Around-the-Body Pass (at waist level). Grasp handle with both hands in overhand grip with slight elbow bend. Position feet slightly wider than hip width apart, and assume athletic stance. Upper body should be upright, with chest lifted and shoulder blades retracted. Release one hand from bell, allowing opposite hand to bring bell behind body. Free hand should grasp bell at back of body and complete the rotation. Grasp kettlebell firmly to avoid dropping it. After 10 repetitions in one direction, repeat 10 reps in the opposite direction.
Figure Eight (between the legs). Grasp handle with right hand in overhand grip with slight elbow bend. Position feet slightly wider than hip width apart, and assume athletic stance. Upper body should be upright, with chest lifted and shoulder blades retracted. Left arm should be out to side and ready to accept kettlebell. Begin movement by handing bell from right hand to left hand through legs from front of body to back. Left hand then brings bell around from back of body to front of body. Continue this figure-eight pattern by passing bell through legs again from left hand to right hand. After desired number of repetitions, repeat in opposite direction.
These exercises provide a good cardio and fat-loss workout, creating a great foundation for other exercises. After a full-body warm-up, perform each exercise for approximately 30 seconds or 10 reps. Do one exercise after another and rest at the end. Repeat the circuit 2 or 3 times depending on your condition and the amount of time you have to train.
For a one-on-one in-depth kettlebell session, please call my office at 310-473-2911.
An article on the core by Dr. Jeffrey Tucker
I am a patient of Dr. S (chiropractor) and have had chronic
achilles tendonitis for at least 10 yrs. Recently icing and stretching
has not been effective to decrease inflamation in the L foot in
particular. I have been going to PT for the past month receiving
iontophoresis with dexamethasone treatments. I do get some burning on the skin and it has taken about 6 treatments to see and feel about a 60% improvement. However , as soon as I do even mild use of the left foot with weight bearing, it flares up to previous levels.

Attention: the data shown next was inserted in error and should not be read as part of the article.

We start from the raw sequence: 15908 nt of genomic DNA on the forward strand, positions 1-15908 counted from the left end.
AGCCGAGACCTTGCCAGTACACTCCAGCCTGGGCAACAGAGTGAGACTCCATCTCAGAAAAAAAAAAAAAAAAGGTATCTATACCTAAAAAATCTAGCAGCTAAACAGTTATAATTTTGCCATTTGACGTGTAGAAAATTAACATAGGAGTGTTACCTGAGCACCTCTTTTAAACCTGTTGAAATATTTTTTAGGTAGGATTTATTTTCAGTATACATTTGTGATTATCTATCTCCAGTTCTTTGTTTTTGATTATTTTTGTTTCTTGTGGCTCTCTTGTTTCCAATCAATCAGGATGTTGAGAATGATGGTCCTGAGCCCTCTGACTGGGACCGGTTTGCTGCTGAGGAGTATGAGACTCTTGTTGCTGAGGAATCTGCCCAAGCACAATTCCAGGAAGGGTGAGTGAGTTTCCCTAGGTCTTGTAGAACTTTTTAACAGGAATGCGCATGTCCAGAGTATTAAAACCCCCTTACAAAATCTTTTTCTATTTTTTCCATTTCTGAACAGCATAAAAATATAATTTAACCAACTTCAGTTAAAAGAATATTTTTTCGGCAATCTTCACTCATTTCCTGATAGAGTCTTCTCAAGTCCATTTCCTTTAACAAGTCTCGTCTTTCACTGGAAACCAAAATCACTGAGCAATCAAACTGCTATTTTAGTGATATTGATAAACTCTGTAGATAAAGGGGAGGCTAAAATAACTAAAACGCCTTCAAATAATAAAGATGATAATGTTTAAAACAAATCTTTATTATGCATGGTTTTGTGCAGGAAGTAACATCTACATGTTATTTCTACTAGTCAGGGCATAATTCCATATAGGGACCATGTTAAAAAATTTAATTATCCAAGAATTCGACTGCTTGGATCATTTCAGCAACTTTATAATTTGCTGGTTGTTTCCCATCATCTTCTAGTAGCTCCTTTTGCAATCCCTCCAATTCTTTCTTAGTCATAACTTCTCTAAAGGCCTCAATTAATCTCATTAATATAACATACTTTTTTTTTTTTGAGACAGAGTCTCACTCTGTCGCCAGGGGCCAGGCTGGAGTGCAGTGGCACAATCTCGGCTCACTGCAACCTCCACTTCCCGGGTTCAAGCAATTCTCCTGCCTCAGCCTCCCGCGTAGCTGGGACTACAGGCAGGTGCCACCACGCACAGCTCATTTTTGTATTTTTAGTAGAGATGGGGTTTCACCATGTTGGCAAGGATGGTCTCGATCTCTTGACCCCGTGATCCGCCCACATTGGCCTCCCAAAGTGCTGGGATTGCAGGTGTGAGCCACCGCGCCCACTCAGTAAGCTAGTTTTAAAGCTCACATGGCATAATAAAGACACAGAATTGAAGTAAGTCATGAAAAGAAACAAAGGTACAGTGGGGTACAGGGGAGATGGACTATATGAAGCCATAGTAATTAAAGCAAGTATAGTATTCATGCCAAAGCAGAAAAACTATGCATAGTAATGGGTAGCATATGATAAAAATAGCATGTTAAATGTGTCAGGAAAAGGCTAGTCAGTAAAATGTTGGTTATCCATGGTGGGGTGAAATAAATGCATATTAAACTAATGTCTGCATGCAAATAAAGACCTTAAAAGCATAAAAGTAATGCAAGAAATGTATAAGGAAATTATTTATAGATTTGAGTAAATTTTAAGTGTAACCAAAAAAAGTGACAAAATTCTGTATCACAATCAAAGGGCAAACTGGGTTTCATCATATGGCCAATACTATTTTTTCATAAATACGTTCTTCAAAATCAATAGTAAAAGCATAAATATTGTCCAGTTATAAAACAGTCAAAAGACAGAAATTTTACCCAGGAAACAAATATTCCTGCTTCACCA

I am curious as to whether hot or cold laser therapy would help this
condition. Do you think laser therapy would help and what type…hot
or cold? Any advise, information, opinions are welcome from you.
THANK YOU very much for your time.
RESPONSE FROM DR. TUCKER
It is a challenge managing chronic Achilles tendon injuries. The warm laser can help heal the in-growth of new nerves and blood vessels which are known to be sensitive to pain chemicals. As part of my rehab protocol for Achilles problems I use the following:
•Alfredson’s heel-drop exercise
In 1998 a Swedish orthopaedic surgeon published excellent results for a group of patients with Achilles tendinosis who undertook a specific 12-week eccentric calf loading rehabilitation program. The subjects all experienced a dramatic reduction in pain, a significant increase in calf strength and returned to full running.
The client stands on the bottom step of a staircase, facing inwards, hands lightly supporting at either side. The forefoot of the affected leg is placed on the edge of the step. The client lowers their body down by dropping the heel of the affected leg over the edge, with control; then places the foot of the non-affected leg on the step to raise the body back up to the starting point. If this proves too difficult, or if both Achilles are affected, it is possible to raise back up on two legs (thereby sharing the concentric load) and coming down on a single leg (this is the “2 up, 1 down” concept).
•Perform 3 x 15 eccentric heel drops with the knee straight and 3 x 15 repetitions with the knee bent, repeated twice daily.
More recent studies have found that eccentric loading increases collagen deposition in tendinotic tendons, suggesting a healing response. Perhaps of greater significance is the apparent disappearance of the vascular in-growth in people who respond favourably to loading and it is possible that the effectiveness of the program is due to the direct effect on pain rather than tendon healing or an increase in calf muscle strength.
Balance training programs are essential as part of the rehab for Achilles.
Regarding the warm laser, I think it would be very helpful & effective.